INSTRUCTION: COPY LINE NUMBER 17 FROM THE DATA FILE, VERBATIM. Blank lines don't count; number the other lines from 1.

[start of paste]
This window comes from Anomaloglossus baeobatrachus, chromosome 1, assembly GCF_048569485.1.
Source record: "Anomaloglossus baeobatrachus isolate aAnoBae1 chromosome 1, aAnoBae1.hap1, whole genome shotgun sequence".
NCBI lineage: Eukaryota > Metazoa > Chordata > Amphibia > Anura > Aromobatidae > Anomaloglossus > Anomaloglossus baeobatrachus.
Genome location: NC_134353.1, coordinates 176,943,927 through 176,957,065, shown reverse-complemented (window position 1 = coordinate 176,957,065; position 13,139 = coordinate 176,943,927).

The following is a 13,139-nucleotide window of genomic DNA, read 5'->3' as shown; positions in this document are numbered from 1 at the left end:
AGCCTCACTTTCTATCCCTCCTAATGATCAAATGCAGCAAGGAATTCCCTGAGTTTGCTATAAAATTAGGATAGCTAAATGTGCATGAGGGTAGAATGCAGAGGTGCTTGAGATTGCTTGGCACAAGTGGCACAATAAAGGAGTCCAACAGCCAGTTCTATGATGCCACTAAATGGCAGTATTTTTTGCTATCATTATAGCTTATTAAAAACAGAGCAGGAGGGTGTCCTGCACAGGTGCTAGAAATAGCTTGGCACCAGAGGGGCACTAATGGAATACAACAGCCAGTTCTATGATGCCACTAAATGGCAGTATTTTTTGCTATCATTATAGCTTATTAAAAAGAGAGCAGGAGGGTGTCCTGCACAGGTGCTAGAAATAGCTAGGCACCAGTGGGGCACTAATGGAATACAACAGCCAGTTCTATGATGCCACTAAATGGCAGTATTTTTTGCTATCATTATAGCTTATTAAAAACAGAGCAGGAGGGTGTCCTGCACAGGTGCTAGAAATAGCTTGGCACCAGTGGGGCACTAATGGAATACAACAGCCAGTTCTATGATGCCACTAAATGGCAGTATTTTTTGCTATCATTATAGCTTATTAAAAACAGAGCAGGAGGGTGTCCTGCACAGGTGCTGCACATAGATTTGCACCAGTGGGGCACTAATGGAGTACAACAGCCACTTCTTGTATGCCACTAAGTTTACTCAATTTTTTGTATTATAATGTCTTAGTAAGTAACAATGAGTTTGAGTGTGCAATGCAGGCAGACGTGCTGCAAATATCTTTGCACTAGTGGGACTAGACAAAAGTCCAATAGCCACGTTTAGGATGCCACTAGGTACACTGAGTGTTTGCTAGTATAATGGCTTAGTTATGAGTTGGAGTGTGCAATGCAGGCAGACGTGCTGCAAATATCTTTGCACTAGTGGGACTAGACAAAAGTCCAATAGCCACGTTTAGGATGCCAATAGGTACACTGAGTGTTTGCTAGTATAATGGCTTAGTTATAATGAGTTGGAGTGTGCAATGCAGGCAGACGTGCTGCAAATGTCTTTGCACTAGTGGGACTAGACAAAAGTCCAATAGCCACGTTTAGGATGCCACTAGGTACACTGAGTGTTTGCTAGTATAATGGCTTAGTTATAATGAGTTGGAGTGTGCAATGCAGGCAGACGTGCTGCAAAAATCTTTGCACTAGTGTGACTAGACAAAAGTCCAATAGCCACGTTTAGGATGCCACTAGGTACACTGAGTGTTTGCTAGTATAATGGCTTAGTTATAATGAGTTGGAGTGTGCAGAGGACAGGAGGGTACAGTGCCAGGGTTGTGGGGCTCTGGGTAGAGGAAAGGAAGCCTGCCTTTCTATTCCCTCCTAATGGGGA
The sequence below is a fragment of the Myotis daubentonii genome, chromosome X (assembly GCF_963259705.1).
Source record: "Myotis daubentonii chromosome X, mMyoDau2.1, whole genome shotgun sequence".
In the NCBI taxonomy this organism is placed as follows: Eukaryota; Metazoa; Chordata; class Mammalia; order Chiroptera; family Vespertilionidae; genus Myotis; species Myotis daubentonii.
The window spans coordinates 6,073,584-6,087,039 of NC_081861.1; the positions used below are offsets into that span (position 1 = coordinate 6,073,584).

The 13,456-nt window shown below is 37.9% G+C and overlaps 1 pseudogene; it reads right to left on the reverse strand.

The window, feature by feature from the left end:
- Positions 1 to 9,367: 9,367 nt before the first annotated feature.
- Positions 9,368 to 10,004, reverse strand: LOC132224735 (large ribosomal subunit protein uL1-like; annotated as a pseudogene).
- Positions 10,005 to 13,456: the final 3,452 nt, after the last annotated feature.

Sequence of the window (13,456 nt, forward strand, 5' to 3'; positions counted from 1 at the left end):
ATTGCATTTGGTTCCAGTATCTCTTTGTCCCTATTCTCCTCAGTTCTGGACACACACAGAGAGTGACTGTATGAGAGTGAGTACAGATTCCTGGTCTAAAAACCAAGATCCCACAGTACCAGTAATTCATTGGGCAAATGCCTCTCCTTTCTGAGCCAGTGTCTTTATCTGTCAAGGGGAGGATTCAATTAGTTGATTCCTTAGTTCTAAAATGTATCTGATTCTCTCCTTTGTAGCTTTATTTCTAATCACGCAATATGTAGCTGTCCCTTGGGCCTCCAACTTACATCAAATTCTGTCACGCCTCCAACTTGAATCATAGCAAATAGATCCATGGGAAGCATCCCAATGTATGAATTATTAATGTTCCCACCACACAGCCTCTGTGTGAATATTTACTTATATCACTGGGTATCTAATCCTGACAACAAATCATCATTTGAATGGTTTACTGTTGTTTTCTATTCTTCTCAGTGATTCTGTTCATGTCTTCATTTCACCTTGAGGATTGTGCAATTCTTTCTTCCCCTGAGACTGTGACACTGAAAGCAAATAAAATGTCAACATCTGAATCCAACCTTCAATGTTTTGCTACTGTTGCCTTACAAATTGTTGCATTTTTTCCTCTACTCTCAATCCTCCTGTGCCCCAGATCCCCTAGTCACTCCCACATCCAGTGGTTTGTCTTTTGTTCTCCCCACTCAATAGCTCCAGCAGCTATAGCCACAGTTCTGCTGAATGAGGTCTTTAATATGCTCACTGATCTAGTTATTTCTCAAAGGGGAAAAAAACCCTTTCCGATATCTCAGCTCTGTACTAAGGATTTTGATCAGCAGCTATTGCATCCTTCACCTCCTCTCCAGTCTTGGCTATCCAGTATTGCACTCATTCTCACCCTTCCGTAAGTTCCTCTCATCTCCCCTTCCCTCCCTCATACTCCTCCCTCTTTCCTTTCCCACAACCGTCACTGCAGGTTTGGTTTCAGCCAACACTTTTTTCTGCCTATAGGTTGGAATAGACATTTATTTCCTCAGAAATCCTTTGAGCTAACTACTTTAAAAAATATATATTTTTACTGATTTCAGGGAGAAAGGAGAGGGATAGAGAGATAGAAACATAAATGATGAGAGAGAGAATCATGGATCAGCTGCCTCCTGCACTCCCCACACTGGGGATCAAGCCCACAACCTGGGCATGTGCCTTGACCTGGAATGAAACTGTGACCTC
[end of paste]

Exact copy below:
ATTGCATTTGGTTCCAGTATCTCTTTGTCCCTATTCTCCTCAGTTCTGGACACACACAGAGAGTGACTGTATGAGAGTGAGTACAGATTCCTGGTCTAAAAACCAAGATCCCACAGTACCAGTAATTCATTGGGCAAATGCCTCTCCTTTCTGAGCCAGTGTCTTTATCTGTCAAGGGGAGGATTCAATTAGTTGATTCCTTAGTTCTAAAATGTATCTGATTCTCTCCTTTGTAGCTTTATTTCTAATCACGCAATATGTAGCTGTCCCTTGGGCCTCCAACTTACATCAAATTCTGTCACGCCTCCAACTTGAATCATAGCAAATAGATCCATGGGAAGCATCCCAATGTATGAATTATTAATGTTCCCACCACACAGCCTCTGTGTGAATATTTACTTATATCACTGGGTATCTAATCCTGACAACAAATCATCATTTGAATGGTTTACTGTTGTTTTCTATTCTTCTCAGTGATTCTGTTCATGTCTTCATTTCACCTTGAGGATTGTGCAATTCTTTCTTCCCCTGAGACTGTGACACTGAAAGCAAATAAAATGTCAACATCTGAATCCAACCTTCAATGTTTTGCTACTGTTGCCTTACAAATTGTTGCATTTTTTCCTCTACTCTCAATCCTCCTGTGCCCCAGATCCCCTAGTCACTCCCACATCCAGTGGTTTGTCTTTTGTTCTCCCCACTCAATAGCTCCAGCAGCTATAGCCACAGTTCTGCTGAATGAGGTCTTTAATATGCTCACTGATCTAGTTATTTCTCAAAGGGGAAAAAAACCCTTTCCGATATCTCAGCTCTGTACTAAGGATTTTGATCAGCAGCTATTGCATCCTTCACCTCCTCTCCAGTCTTGGCTATCCAGTATTGCACTCATTCTCACCCTTCCGTAAGTTCCTCTCATCTCCCCTTCCCTCCCTCATACTCCTCCCTCTTTCCTTTCCCACAACCGTCACTGCAGGTTTGGTTTCAGCCAACACTTTTTTCTGCCTATAGGTTGGAATAGACATTTATTTCCTCAGAAATCCTTTGAGCTAACTACTTTAAAAAATATATATTTTTACTGATTTCAGGGAGAAAGGAGAGGGATAGAGAGATAGAAACATAAATGATGAGAGAGAGAATCATGGATCAGCTGCCTCCTGCACTCCCCACACTGGGGATCAAGCCCACAACCTGGGCATGTGCCTTGACCTGGAATGAAACTGTGACCTC